The authors of the fourth of the papers in the research section of the special issue, Metz, Boaz, and Powell1, present a protocol for a study of technical assistance strategies used to support the use of evidence, and, in particular, how participatory processes such as co-creation contribute to the use of evidence to improve outcomes in child and family services.
Research protocols define processes and procedures for a research study prior to its conduct. In sharing their protocol, the authors seek to extend the idea of protocol publication, which is a common feature in healthcare research, to other fields (for example, child and family services) and to different types of study designs (for example, exploratory).
They have published the protocol at the outset of the study to increase transparency in their methods. They hope that publishing the protocol will encourage discussion, strengthen the quality of reporting, improve transparency of the research, reduce the likelihood of duplications, and mitigate the challenges of study bias where only studies with positive findings are published.
Evidence use, technical assistance, and stakeholder participation
The authors advise that, despite the growing emphasis on the use of evidence-based practices and programmes to improve outcomes, the mobilisation of research evidence on the frontlines of child welfare has been quite limited, especially in public agencies serving the vast majority of children, youth and families. The use of evidence has tended to rely on a flow in one direction from research to practice, without a clear understanding of how context, community needs, and resources shape the use of research in practice. Even when service systems make the investment in evidence-based programmes, sustaining the potential of these programmes over the long term continues to be a challenge internationally. Indeed, in many jurisdictions, ‘services as usual’ remain untouched by research evidence.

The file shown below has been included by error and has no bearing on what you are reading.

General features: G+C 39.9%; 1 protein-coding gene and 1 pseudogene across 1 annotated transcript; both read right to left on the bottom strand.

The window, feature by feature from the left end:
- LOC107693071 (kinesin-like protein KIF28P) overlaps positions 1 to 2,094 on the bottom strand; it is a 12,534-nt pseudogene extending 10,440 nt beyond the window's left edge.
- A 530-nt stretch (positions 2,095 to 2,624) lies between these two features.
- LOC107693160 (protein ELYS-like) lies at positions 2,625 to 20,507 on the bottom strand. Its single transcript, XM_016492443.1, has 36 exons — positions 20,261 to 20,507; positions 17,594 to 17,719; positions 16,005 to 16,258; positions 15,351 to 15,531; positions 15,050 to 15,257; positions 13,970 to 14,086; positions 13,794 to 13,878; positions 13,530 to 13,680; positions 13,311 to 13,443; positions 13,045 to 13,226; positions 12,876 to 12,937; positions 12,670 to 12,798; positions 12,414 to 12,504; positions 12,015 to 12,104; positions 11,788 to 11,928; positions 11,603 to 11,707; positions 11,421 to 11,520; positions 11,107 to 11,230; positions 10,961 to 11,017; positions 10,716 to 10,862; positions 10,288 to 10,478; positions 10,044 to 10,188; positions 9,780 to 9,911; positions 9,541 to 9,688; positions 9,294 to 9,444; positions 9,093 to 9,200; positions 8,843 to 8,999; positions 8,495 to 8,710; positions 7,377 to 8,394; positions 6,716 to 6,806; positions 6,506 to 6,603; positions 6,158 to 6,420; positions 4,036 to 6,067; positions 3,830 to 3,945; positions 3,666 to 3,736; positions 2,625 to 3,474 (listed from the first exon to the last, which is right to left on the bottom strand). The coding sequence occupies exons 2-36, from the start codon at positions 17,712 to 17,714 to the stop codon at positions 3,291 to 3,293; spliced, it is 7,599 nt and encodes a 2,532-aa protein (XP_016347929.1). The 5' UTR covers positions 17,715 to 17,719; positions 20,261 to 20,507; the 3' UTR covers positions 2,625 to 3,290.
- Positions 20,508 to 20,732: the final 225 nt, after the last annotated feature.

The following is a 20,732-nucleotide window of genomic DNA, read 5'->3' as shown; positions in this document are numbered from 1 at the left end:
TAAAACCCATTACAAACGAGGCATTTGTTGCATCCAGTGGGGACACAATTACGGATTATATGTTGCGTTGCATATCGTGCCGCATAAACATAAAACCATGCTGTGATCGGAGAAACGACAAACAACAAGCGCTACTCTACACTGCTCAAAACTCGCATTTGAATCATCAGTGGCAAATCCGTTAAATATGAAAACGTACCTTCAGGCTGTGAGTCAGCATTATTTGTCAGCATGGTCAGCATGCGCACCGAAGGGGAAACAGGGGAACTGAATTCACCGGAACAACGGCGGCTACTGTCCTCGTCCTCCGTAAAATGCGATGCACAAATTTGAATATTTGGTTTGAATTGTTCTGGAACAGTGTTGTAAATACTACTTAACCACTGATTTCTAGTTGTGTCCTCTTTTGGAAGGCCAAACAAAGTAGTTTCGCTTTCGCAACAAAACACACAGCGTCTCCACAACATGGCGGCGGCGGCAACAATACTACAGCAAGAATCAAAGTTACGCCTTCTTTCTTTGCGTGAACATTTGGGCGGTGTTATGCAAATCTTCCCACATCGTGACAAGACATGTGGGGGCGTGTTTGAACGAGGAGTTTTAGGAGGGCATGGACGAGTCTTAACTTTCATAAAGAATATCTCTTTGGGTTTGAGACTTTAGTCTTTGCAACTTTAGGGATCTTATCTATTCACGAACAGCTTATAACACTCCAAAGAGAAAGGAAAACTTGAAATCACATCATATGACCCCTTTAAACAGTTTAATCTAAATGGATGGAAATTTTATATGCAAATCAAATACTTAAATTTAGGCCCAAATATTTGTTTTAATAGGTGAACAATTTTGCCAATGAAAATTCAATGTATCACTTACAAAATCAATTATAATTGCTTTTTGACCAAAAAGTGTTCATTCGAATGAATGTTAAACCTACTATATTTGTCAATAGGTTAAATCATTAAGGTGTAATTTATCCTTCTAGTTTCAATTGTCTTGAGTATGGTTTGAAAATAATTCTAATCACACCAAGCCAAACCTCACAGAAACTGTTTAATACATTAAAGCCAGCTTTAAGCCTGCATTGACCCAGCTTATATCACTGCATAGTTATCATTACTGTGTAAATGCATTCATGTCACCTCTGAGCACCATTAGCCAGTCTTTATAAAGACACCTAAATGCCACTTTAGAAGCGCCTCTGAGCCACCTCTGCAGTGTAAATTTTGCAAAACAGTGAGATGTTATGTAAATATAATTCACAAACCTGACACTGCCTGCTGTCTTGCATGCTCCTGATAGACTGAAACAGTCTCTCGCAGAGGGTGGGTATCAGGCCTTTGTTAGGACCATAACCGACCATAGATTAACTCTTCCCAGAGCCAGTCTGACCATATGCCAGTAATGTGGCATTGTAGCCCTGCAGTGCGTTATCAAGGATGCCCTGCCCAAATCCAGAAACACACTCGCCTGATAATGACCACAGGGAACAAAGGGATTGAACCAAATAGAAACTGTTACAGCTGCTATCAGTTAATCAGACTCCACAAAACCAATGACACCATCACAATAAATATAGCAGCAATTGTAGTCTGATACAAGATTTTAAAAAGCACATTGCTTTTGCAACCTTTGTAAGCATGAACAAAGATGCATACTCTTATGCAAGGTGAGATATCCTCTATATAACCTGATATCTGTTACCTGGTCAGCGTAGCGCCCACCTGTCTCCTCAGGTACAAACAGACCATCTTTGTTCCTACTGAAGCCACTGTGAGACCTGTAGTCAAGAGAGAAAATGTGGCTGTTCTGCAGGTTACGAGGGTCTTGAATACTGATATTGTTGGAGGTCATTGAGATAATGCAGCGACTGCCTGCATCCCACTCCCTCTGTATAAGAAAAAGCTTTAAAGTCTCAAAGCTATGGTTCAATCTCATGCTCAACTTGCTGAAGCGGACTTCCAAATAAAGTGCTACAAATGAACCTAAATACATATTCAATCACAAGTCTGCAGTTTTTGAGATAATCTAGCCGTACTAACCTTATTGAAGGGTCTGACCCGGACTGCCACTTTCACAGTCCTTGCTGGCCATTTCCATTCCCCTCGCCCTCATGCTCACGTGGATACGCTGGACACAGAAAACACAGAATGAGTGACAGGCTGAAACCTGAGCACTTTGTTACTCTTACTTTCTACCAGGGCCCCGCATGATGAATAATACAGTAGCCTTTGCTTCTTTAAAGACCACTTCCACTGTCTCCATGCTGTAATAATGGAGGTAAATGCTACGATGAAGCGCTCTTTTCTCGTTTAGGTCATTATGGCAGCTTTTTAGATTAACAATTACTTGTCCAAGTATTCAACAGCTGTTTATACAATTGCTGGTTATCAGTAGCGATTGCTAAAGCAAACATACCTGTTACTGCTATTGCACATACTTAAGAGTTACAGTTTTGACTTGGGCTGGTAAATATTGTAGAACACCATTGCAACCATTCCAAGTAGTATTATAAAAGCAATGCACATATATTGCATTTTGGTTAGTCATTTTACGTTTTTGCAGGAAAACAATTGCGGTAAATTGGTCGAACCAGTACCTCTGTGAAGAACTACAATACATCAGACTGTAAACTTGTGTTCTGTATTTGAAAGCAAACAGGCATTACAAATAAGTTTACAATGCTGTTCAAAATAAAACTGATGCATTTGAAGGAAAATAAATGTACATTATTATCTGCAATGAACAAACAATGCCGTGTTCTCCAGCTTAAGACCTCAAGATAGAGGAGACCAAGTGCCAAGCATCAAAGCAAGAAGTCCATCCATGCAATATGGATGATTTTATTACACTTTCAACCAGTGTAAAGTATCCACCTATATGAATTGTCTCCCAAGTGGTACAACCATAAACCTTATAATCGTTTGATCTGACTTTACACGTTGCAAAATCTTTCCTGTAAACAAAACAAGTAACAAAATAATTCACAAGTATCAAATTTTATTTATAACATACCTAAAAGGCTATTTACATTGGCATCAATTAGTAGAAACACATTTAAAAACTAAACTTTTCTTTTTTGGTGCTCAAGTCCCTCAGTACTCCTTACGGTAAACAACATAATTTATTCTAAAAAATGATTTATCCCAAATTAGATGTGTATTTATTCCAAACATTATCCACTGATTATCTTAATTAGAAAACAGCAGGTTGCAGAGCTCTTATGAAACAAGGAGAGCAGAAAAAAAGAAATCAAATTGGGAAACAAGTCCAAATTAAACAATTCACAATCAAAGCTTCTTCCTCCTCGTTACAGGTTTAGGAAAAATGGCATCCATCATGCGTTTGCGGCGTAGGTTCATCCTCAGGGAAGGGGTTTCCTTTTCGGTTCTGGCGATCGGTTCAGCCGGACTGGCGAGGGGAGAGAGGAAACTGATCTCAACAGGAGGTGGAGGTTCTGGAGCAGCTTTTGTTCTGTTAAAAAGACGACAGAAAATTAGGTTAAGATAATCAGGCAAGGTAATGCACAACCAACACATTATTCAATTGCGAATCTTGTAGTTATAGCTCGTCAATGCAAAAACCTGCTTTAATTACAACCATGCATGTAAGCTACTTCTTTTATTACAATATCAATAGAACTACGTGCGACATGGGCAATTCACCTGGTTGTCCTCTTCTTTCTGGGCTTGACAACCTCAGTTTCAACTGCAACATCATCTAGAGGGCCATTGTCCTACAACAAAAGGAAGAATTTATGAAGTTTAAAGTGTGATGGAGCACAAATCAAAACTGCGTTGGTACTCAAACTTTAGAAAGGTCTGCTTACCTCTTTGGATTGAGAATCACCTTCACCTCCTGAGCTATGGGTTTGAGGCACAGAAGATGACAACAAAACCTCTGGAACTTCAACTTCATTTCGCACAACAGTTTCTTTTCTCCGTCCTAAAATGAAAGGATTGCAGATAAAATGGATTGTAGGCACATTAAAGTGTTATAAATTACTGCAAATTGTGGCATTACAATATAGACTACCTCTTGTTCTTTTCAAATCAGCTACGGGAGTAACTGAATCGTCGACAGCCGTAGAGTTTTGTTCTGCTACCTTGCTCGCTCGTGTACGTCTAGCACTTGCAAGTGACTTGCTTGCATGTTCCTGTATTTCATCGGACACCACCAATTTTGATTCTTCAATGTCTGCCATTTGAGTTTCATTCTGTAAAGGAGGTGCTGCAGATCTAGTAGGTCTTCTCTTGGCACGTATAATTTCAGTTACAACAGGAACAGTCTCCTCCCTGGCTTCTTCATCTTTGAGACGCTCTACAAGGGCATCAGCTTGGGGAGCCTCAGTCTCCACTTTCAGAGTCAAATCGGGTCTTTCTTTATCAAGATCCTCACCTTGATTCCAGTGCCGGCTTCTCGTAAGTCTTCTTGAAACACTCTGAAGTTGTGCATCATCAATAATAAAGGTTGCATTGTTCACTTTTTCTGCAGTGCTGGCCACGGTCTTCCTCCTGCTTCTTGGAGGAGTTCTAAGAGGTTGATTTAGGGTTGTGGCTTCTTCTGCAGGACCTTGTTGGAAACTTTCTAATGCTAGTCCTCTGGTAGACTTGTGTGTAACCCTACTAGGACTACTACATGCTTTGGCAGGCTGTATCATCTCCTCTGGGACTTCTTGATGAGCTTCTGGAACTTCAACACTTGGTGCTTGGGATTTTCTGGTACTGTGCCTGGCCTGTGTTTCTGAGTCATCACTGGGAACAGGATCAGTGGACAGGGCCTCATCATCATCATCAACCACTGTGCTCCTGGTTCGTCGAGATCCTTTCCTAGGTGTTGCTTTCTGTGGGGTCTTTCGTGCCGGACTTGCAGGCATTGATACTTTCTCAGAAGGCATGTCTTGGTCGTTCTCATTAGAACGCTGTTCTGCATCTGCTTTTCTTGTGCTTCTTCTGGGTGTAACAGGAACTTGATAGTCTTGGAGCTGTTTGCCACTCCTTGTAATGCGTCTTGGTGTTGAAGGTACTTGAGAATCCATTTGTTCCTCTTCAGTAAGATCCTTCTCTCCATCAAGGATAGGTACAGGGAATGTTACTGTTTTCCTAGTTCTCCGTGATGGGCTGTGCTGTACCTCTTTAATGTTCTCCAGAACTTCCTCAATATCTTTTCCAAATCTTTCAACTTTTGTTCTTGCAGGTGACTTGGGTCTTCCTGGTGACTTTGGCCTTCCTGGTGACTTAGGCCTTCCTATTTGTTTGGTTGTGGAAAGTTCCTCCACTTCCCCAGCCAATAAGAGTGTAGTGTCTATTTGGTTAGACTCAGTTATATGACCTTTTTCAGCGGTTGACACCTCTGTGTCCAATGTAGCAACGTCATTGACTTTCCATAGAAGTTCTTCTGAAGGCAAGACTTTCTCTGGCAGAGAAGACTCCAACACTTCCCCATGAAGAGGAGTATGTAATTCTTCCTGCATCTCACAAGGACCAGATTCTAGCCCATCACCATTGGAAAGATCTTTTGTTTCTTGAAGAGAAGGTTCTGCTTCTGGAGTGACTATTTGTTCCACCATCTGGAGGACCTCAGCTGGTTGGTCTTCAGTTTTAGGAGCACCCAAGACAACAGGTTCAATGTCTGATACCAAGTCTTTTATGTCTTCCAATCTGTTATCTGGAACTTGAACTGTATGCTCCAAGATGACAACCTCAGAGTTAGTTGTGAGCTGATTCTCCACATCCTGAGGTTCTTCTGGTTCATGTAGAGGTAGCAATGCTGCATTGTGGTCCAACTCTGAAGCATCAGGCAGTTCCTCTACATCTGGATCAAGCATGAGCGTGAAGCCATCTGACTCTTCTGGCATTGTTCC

A range of strategies are emerging to support the uptake of research evidence, including knowledge-brokering activities, the establishment of research networks, and technical assistance. The authors alert that individuals who provide a system of support for implementation have received minimal attention in the academic literature. These individuals reside outside of the delivery system, providing external support as an ‘outside expert’, and may be referred to as a technical assistance providers, implementation specialists, consultants, or intermediaries. There is increasing interest in understanding what these individuals do, and in what ways the external support they provide relies on participatory processes to engage key stakeholders in decisions regarding evidence use.
Given the interest in how this external support is provided, and whether this support results in greater evidence use, the research protocol focuses on technical assistance, which includes capacity building for service delivery and systems change.
Figure 1 shows the potential relationship between technical assistance, stakeholder participation, and evidence use. The authors advise that positive outcomes are the result of the interaction between evidence and the context within which the evidence is used. Therefore, it would make sense that technical assistance strategies that embrace context, rather than attempt to ignore or minimise context, would be more successful in supporting the use of evidence. Understanding context requires stakeholder participation.
Stakeholder participation concerns the involvement of individuals and organisation with a ‘stake’ in the selection and use of evidence to improve population and community outcomes. Critical stakeholders may include public agencies, funders, families, and experts. Technical assistance strategies grounded in stakeholder participation emphasise the importance of capitalising on the unique knowledge of stakeholders to develop and use the best available contextualised evidence. Co-creation, a type of stakeholder participation, is the active involvement of stakeholders in all stages of the production and implementation process, resulting in service models, approaches, and practices that are contextualised and tailored to settings.